Norman Baker: I, too, thank those who were involved in the Bill. In particular, I thank the Minister for his generous response to the amendmentsa response that was generous in the tone that he adopted rather than in the outcome. Still, that was a bitter pill with a sweetener attached. I also thank the hon. Member for Leominster (Mr. Wiggin), who approached the Bill very constructively. I congratulate him on his promotion to the post of shadow Secretary of State for Wales. It is good to know that, sometimes, the good guys get a lift up in this place, as well as the bad guys.
Having said nice things, I shall be slightly critical of the Bill for a moment. As we know, it was essentially a re-hash of what was dropped from the Utilities Bill, which shows that it had 2000 stamped all over it, rather than 2003. In the three years since then, the opportunity to move on has not been taken. The Bill totally failed to incorporate the water framework directive. In Committee, that was the directive that dared not speak its name. The Minister said that the Government had other ways of dealing with that matter but Scotland has a much better Bill as a consequence of the way in which matters are approached north of the border.
The Bill does not deal with the serious issue of water pricing, although Liberal Democrats did their best to raise it by referring to metering and to ironing out the differences in prices across the country. The Bill does not deal with water debt and only in passing with water efficiency. It does not deal with least-cost planning but it deals with fluoride, which is a health issue. It is interesting that the Under-Secretary of State for Health, the hon. Member for Welwyn Hatfield (Miss Johnson) insisted that fluoride was not a medicine, but went on to set out the medicinal benefits that would result from adding fluoride to watersome mistake, surely.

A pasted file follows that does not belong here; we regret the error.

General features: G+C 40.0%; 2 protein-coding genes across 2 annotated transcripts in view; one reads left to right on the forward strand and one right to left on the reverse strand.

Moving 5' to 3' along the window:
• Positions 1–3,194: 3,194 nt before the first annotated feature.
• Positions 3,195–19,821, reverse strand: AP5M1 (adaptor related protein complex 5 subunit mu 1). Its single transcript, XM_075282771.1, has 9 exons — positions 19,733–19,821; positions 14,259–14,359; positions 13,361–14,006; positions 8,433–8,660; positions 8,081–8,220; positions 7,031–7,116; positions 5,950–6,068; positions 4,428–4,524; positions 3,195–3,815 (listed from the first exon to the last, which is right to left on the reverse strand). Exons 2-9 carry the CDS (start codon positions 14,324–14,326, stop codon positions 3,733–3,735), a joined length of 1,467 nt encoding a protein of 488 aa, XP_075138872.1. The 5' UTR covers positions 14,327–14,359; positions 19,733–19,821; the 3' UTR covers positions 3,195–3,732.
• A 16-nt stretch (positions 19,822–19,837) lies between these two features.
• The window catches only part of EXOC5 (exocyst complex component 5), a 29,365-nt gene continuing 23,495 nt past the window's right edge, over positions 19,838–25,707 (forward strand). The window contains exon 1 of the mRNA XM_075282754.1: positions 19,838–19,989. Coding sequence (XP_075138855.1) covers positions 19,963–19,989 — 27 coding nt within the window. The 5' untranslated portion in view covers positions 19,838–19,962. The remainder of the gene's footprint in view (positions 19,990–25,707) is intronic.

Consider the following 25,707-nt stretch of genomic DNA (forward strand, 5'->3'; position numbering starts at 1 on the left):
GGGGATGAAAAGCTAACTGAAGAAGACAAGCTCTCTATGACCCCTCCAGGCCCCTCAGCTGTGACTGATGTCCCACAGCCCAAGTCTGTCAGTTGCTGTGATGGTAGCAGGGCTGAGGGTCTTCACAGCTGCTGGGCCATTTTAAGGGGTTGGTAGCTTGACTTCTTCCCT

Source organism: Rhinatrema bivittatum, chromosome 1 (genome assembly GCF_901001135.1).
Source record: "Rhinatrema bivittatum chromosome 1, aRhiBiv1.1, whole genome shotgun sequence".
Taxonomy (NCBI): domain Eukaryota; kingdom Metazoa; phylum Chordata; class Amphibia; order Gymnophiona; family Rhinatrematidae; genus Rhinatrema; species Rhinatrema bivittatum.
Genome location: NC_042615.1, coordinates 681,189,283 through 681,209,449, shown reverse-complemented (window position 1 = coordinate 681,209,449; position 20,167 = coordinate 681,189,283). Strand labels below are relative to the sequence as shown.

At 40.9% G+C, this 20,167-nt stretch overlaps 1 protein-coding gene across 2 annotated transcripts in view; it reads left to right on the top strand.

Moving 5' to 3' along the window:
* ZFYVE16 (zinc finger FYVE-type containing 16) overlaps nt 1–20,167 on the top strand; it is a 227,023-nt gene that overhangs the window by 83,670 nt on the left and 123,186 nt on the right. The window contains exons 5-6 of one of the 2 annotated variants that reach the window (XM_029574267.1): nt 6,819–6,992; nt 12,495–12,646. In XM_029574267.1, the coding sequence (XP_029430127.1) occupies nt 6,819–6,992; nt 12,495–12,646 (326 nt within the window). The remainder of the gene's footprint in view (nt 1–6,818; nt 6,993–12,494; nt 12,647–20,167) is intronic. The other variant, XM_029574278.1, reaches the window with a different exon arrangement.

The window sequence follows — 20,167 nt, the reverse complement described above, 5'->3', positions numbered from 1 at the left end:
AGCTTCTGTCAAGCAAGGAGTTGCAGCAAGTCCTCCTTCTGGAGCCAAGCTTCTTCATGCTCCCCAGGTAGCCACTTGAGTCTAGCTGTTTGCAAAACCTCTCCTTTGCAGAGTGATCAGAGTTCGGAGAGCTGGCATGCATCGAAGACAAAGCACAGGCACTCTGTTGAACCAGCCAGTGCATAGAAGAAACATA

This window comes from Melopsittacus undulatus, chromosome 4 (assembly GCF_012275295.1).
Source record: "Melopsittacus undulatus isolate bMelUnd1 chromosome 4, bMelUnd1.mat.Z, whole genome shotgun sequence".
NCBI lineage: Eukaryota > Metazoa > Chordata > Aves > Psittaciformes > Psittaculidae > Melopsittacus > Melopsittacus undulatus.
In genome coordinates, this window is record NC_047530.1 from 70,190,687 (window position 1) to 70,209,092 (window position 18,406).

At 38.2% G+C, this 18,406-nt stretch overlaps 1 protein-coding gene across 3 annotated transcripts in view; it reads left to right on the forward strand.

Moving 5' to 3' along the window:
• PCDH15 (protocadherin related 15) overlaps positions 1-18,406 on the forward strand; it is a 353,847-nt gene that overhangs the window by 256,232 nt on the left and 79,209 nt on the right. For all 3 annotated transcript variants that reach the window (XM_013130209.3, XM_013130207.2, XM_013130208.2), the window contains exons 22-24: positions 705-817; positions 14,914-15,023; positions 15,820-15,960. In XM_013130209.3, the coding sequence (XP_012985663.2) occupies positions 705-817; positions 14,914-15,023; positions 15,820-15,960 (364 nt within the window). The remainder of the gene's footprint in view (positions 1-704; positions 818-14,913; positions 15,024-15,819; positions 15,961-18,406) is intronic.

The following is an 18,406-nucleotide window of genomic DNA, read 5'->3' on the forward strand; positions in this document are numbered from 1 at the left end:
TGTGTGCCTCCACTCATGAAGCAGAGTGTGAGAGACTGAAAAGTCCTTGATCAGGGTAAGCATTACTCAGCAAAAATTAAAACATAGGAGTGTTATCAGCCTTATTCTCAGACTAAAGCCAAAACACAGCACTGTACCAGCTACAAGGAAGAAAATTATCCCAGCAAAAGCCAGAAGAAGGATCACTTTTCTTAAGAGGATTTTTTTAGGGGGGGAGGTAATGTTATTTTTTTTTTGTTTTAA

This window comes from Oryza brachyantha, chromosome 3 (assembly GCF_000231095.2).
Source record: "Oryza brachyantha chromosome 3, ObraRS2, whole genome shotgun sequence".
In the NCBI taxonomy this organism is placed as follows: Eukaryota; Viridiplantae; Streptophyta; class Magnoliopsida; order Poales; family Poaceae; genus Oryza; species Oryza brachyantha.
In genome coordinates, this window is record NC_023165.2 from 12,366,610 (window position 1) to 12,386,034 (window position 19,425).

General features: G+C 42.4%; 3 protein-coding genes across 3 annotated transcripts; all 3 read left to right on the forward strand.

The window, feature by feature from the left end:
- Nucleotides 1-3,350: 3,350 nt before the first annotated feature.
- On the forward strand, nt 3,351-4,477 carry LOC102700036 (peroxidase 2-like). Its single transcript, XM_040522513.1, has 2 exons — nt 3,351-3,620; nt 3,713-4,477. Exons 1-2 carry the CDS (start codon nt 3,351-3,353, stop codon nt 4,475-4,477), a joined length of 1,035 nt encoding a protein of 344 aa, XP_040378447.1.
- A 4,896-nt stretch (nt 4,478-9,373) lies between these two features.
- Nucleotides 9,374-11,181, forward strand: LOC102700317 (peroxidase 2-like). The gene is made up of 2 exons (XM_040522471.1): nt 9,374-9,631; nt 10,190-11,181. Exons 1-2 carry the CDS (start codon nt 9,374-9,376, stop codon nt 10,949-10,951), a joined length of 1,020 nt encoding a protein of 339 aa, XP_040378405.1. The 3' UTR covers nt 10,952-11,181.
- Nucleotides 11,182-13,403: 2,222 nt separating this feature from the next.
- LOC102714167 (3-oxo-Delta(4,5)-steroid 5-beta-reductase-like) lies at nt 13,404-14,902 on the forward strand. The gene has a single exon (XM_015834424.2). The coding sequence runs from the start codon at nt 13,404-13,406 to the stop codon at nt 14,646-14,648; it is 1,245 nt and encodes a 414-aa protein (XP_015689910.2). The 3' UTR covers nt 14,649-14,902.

The Bill is good as far as it goes. It does not go that far, but it goes some distance and should be welcomed on that basis. I hope that the Under-Secretary is listening, because I am now being nice about the Bill. It advances the cause of the environment through its abstraction proposals and it introduces a duty on public authorities to conserve water. It deals with private sewers, an issue that Members on both sides have been keen to raise, and with strengthening the consumer voice. There are definite plusses with the Bill and that is why we voted for it on Second Reading. We shall do so again tonight in the unlikely event that there is a Division.
Stephen Hesford: I have sat for eight hours on Second Reading and Report in an attempt to make a few points about fluoridation, so I hope that I can ask the House's indulgence to make one or two more points on that issue.
I congratulate the Government on introducing the Bill. It is long overdue. The unfortunate consequence of inadequate legislation in 1985 caused severe distress to many inner-city areas that will benefit from this measure if a strategic health authority feels it right to go to consultation and ask its local population whether they want their water fluoridated.